One or more preprogrammed buttons such as an ‘A’ button 146, a ‘B’ button 148, and a ‘C’ button 150 may be provided to allow the portable media encoder 100 to be started with a reduced amount of configuration information provided by the user. In one embodiment, the user may be able to connect the portable media encoder 100 to proper input and output sources and begin an encoding session by pressing the ‘A’ button 146. The ‘A’ button 146 may be tied to specific encoding configuration information stored within the portable media encoder 100. Such configuration information may include, but is not limited to, source type, output type, frame rate, resolution, and other parameters. Similarly, the ‘B’ button 148 and the ‘C’ button 150 may be associated with a different set of parameters that may be commonly used with the portable encoder 100. Indicator lights 152, 154, and 156 associated with the ‘A’ button 146, the ‘B’ button 148, and the ‘C’ button 150, respectively, may be set to illuminate when the portable media encoder 100 is operating under one of the preprogrammed modes accessed via the preprogrammed buttons 146, 148, 150. The indicator lights 152, 154, and 156, as well as the other indicator lights described herein, may be light emitting diodes (LEDs), incandescent bulbs, or other electro-luminescent devices adequately visible to the user.
A main power button 160 may be provided as well as a power indicator 162. An alarm indicator 180 may illuminate when the encoder 100 is in an alarm state. Information corresponding to alarm states may also be provided on the display screen 120, as will be described in greater detail below. In some embodiments, the portable media encoder 100 may be remotely controllable, for example, via a network. When the portable media encoder 100 is being remotely controlled, a network control indicator 182 may be illuminated. Other indicators may reflect the current operational status of the portable media encoder may be provided, such as video signal indicator 184. The video signal indicator 184 may illuminate when a video signal is detected as being input to the portable media encoder 100. Indicator lights may also be associated with the media port 170, such as the docking light 188 and the transfer indicator 190. The docking light 188 illuminates when a portable storage device is inserted into the media port 170 and has become recognized by the portable media encoder 100. The portable media encoder 100 may provide the capability of streaming or archiving encoded streams to a portable storage device attached to the media port 170. The portable media encoder 100 provides an indication that this is occurring via illumination of the transfer indicator 190.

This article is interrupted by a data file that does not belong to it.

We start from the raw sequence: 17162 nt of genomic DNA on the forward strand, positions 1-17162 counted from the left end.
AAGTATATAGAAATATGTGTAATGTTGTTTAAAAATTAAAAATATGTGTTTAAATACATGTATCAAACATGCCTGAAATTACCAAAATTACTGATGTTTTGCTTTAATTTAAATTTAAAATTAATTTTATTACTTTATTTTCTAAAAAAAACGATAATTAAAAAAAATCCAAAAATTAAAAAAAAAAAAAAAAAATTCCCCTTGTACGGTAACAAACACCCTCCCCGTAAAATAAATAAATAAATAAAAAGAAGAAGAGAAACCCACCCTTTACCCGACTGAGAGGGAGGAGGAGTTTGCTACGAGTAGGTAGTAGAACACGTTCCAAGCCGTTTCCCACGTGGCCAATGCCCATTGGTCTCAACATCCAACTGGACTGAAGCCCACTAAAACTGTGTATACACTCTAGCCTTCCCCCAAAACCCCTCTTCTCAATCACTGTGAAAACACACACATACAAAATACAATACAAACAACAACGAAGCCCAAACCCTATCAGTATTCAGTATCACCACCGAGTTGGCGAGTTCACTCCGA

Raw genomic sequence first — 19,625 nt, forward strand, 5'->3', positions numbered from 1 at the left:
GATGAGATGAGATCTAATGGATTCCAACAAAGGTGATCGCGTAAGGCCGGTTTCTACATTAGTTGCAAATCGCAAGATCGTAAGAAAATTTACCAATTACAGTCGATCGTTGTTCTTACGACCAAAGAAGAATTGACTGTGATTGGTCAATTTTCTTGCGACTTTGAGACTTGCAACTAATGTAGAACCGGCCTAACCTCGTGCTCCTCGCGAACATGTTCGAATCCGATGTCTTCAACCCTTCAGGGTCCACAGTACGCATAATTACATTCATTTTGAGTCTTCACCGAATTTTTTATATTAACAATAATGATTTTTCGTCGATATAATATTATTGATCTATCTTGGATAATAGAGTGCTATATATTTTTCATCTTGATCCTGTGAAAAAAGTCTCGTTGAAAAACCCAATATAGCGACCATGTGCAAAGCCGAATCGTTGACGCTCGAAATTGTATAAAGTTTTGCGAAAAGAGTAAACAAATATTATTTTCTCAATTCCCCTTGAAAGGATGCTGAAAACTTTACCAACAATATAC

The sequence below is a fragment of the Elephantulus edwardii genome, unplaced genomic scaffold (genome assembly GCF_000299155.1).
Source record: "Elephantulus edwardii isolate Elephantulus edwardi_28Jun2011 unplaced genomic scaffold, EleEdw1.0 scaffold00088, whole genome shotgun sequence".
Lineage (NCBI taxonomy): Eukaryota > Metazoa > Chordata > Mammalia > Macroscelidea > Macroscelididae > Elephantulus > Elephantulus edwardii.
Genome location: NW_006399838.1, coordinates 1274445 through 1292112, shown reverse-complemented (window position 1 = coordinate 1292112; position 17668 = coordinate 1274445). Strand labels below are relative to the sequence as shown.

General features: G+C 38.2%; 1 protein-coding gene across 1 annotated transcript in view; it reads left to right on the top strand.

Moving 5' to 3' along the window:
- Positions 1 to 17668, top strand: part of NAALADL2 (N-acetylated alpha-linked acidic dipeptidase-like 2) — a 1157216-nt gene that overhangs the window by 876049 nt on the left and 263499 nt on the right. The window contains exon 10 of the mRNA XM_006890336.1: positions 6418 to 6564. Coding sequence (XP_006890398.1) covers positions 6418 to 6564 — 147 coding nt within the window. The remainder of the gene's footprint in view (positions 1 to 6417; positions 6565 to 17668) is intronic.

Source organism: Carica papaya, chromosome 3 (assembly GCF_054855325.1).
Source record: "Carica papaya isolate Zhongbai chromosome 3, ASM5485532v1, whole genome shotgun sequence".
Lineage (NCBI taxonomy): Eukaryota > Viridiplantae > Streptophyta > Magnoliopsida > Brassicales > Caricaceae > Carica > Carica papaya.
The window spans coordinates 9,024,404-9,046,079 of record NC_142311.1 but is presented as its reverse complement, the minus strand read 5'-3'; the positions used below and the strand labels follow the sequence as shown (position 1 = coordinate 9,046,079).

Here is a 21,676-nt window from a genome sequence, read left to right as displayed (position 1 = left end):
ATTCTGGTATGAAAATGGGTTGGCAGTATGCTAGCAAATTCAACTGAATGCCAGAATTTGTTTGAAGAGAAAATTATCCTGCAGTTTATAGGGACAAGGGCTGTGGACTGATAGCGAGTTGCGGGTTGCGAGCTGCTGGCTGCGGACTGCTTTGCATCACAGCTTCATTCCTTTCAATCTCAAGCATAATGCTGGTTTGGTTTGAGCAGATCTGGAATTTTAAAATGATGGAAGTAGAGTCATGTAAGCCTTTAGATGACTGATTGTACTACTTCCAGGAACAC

The portable media encoder 100 is capable of receiving signals from a plurality of different source types and converting the various source types into a plurality of different encoded media formats. The various format types which may be encoded by the portable media encoder 100 include, but are not limited to, Windows Media® format from Microsoft Corporation of Redmond, Wash., Real Media® format from Real Networks, Inc., of Seattle, Wash., Flash Video® format from Macromedia, Inc., of San Francisco, Calif., QuickTime® format by Apple Computer, Inc., of Cupertino, Calif., and various standards from the Motion Pictures Expert Group (MPEG). In some modes of operation, the portable media encoder 100 provides real-time streaming of the encoded files over an Internet connection. In addition to the preprogrammed buttons 146, 148, 150, the portable media encoder 100 may also be configured manually via the menu buttons 124, 126, 128, 130, or may be configured remotely via a network interface.
The full functionality of the media port 170 will be described in greater detail below. However, it may be appreciated from
In some embodiments, configuration information may be provided via the USB port 195 or via the removable media port 170. The USB port 195 may accept a media storage device such as a USB flash drive or USB-enabled hard disk drive. Configuration information may be stored on the USB device and automatically loaded into the portable media encoder 100. In some embodiments, new or altered menu systems may be provided by a USB device attached to the USB port 195. Upgrades to the configuration, the operating system, or programming of the media encoder 100 itself may also be provided via a USB device. The information provided by a USB device may either be retained in the encoder 100 or may be available only when the USB device is connected to the portable media encoder 100. In a similar manner as the USB port 195, the media port 170 may accept a media device storage device capable of providing configuration or upgrade information to the portable media encoder 100.